“Easy”

NOTE: Ah, the “perils” of blogging. Yesterday, for the first time in the life of this blog (six years and counting), when I meant to save a draft I hit “publish” on an unfinished post which also had only a “working title.” Where my brain had drifted for those seconds, well, I suppose it had to do with what you will see in the last part of this post: a new book.

[The inside of author George Bernard Shaw’s writing hut. Situated in his garden at his Ayot St. Lawrence, Hertfordshire, home, it also had a camp bed – seen to the right. Photo by me, 2016.]

Realizing within moments what I had done, quickly I deleted the post. Some of you may have gotten the email about the publication, which led to a full link to “nowhere.” Well, below is the post now, finished. LOL!

/ / /

When I took up writing, I knew already from my years as a college teacher in New York what my 18-21 year old students had liked to read when it came to history: they loved people and drama they could relate to and they loathed memorizing big events and dates.

I sensed that reading was also changing: as readers we were all increasingly distracted and our attention-spans were seemingly shorter than previously.

Having taught non-native-English speaking international students too, I witnessed how some aspects of English especially baffled them: knowing my novels would be available most anywhere, I wanted my books also to be accessible (insofar as reasonable) to a non-native-speaker who had reasonable proficiency.

I attacked those three issues in this fundamental way…

[Excerpt from Passports: Atlantic Lives, 1994-1995, Copyright, 2013. On Kindle for iPhone/iPad. Click to expand.]

I decided overall to write about people, relationships, and (often youthful) adventures.

My first three “modern” novels (that above is from my very first) are also written deliberately in an “easy to read” style. Not only to set the “narrator” clearly apart from dialogue (an “artistic” choice of mine), but also to help with reading comprehension I opt for a “formal narrator.” For example, I avoid contractions. So while I, say, may use “didn’t” in characters’ conversations, it is always “do not” in the “narrator.”

As is evident above in fictionalizing youthful and college experiences of someone I once knew to introduce a major character, I aim also to keep “narrative” crisp, including trying to keep to short paragraphs.

[Excerpt from Pride and Prejudice, by Jane Austen, 1813.]

Obviously I did not write that excerpt above; but seeing it there reminds us how English has evolved over the centuries. Jane Austen (1775-1817) also wrote in a style – particularly note her choices for the locations of commas – meant to be read aloud; remember, there was no television or internet in those days. Pre-radio (c. 1920), reading aloud before the fireplace in the evenings was a common form of family pre-bedtime entertainment, so “popular” novels – as hers were meant to be – were written not just to be read silently but also to be spoken.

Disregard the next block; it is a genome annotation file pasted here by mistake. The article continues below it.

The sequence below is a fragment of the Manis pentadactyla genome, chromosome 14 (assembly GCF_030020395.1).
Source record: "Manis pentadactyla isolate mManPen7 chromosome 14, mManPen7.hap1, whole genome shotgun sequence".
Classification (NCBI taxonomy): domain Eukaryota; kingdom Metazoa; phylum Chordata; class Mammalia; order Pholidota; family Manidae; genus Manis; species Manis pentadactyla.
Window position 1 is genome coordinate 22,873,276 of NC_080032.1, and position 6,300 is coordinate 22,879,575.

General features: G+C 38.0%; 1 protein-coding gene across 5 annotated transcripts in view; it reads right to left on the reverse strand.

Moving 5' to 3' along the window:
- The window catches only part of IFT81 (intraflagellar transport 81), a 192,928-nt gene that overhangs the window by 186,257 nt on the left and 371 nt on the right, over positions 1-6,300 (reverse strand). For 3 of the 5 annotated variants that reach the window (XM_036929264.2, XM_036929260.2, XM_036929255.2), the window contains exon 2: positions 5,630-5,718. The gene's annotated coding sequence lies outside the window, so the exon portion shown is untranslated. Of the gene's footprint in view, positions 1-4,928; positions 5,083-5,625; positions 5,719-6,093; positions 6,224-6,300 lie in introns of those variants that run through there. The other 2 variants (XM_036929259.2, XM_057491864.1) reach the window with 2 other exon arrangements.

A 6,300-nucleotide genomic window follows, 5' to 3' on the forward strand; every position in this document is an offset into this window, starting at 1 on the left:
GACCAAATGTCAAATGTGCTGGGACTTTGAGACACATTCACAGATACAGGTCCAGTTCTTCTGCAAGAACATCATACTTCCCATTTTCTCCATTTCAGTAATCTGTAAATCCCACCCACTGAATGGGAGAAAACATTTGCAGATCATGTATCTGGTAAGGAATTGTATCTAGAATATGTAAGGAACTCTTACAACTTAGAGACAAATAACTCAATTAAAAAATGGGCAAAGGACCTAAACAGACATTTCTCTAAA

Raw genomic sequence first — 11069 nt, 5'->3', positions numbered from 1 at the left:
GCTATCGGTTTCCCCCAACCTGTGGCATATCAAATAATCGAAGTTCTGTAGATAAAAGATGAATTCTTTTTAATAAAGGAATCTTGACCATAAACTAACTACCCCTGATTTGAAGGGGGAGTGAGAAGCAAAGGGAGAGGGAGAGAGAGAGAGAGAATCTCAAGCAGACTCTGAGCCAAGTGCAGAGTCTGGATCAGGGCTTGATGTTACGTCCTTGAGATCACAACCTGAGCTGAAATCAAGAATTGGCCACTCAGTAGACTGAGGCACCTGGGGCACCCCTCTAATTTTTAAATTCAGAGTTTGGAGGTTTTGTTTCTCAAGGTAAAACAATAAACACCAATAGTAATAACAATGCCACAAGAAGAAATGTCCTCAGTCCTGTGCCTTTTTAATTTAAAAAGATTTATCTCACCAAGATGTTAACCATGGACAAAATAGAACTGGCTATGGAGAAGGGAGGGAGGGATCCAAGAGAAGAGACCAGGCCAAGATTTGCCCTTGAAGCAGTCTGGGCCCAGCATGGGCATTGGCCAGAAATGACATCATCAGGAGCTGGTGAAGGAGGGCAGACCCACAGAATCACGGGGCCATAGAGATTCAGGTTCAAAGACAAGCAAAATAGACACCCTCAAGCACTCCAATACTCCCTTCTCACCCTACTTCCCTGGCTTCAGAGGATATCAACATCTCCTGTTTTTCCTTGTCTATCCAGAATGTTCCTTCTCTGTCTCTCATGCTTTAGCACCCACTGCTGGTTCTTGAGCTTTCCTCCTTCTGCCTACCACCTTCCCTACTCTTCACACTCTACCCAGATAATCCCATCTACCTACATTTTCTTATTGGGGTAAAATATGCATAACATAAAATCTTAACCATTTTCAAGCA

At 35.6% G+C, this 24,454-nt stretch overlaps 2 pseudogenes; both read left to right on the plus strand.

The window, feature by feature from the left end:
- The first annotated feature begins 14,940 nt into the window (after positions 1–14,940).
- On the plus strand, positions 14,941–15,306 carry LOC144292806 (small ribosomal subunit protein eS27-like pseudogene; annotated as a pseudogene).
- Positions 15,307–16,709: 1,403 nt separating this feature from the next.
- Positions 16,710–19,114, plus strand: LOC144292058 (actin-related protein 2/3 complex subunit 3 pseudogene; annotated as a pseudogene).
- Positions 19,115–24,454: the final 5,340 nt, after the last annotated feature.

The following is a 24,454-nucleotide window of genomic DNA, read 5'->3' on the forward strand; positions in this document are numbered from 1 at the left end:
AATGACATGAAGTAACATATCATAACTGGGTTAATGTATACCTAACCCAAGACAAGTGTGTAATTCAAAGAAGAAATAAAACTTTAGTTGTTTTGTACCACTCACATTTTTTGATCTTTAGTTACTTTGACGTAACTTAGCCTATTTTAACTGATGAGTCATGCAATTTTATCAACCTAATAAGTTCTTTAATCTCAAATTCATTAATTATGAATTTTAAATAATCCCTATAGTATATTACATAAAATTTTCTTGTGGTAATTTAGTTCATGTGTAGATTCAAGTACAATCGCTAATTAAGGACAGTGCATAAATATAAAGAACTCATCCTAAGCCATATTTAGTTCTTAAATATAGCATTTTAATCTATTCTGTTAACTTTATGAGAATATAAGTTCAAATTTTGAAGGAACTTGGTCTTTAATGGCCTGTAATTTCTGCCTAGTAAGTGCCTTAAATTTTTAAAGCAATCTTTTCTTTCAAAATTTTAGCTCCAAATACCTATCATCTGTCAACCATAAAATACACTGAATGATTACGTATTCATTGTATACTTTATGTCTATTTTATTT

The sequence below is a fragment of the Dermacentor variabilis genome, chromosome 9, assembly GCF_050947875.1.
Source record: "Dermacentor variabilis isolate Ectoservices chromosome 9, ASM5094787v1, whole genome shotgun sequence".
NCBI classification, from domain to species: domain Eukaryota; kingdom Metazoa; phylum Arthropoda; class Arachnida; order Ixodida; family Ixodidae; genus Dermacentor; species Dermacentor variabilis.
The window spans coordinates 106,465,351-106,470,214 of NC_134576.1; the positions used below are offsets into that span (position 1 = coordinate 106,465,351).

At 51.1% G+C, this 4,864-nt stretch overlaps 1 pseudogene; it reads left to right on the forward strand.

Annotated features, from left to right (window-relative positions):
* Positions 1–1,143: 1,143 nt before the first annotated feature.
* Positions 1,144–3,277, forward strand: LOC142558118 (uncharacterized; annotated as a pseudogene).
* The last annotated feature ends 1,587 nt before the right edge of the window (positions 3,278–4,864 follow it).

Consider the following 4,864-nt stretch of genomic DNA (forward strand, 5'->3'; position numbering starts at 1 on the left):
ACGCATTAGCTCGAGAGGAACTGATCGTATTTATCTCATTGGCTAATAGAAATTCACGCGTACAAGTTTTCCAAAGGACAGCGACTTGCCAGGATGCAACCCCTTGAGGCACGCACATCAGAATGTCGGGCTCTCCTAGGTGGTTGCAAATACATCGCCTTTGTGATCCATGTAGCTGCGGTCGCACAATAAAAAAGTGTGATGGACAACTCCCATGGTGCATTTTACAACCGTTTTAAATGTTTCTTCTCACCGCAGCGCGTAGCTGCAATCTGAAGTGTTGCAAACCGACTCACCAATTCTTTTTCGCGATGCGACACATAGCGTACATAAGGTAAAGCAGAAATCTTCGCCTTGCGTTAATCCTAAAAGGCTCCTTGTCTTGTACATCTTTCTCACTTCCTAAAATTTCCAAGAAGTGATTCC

My two most recent novels are naturally written in a similar “period voice” – I tend to proofread (especially dialogue) aloud, so I think they read well aloud too (and I sure hope they do if they are ever to be audio “books”). Of course I have to use “conversational” 1700s-1800s-era English. And while I opt also for a somewhat “old-fashioned”-sounding narrator to avoid jarring a reader with modernisms and so always keep them “in the time,” again I avoid contractions, compose mostly short paragraphs, and try to continue to write in a relatively “easy to read” style:

[Excerpt from Conventions: The Garden At Paris, Copyright, 2017. On Kindle for iPhone/iPad. Click to expand.]

An example there also of an author slipping something rather “autobiographical” into the fiction. LOL! In university (a long long time ago), I struggled in political science with reading sections of Jean-Jacques Rousseau’s (1712-1778) Confessions in the French original. (Don Quixote in Spanish was another nightmare.) So having myself battled with books in French and Spanish over the years, I understand how frustrating it must be for a non-fluent-speaker trying to read an English book.

[Codicote, Hertfordshire, where we then lived, seen from a distance. Photo by me, August 2016.]

Incidentally, as is common in historical fiction (I do it), in Pride Austen mixes real locations, like London and, to its north, the London-bordering county of Hertfordshire, with places she invents. “Meryton” is one of her fictional English towns. As a Hertfordshire Life writer noted in 2017:

Re-reading Pride and Prejudice, I have to say that Meryton bears a strong resemblance to Hertford. But it also feels remarkably like Harpenden. And what about Ware? It’s easy to let the imagination run away.

You can visit all of those places. We have lived not far from them and been to them all. They are not cities by any means, but they are rather busier places now than they were in, uh, 1813. LOL!

Oh, and I could not wait until “June.” I gave in:

[Photo by me, February 12, 2020.]

I have begun – based on what I had in mind – outlining what will be “book three” of the “historical extravaganza” commenced in 2017 with Conventions: The Garden At Paris and added to recently with Tomorrow the Grace. This third will open in “1806” or so – again looking back from “1840.”

But naturally that outline is without those spoilers’ inkings out I did pre-posting that photo above, of course.

So I have a hobby again until probably 2022 or so! LOL!

Have a Happy Valentine’s, and a good weekend, wherever you are. 🙂

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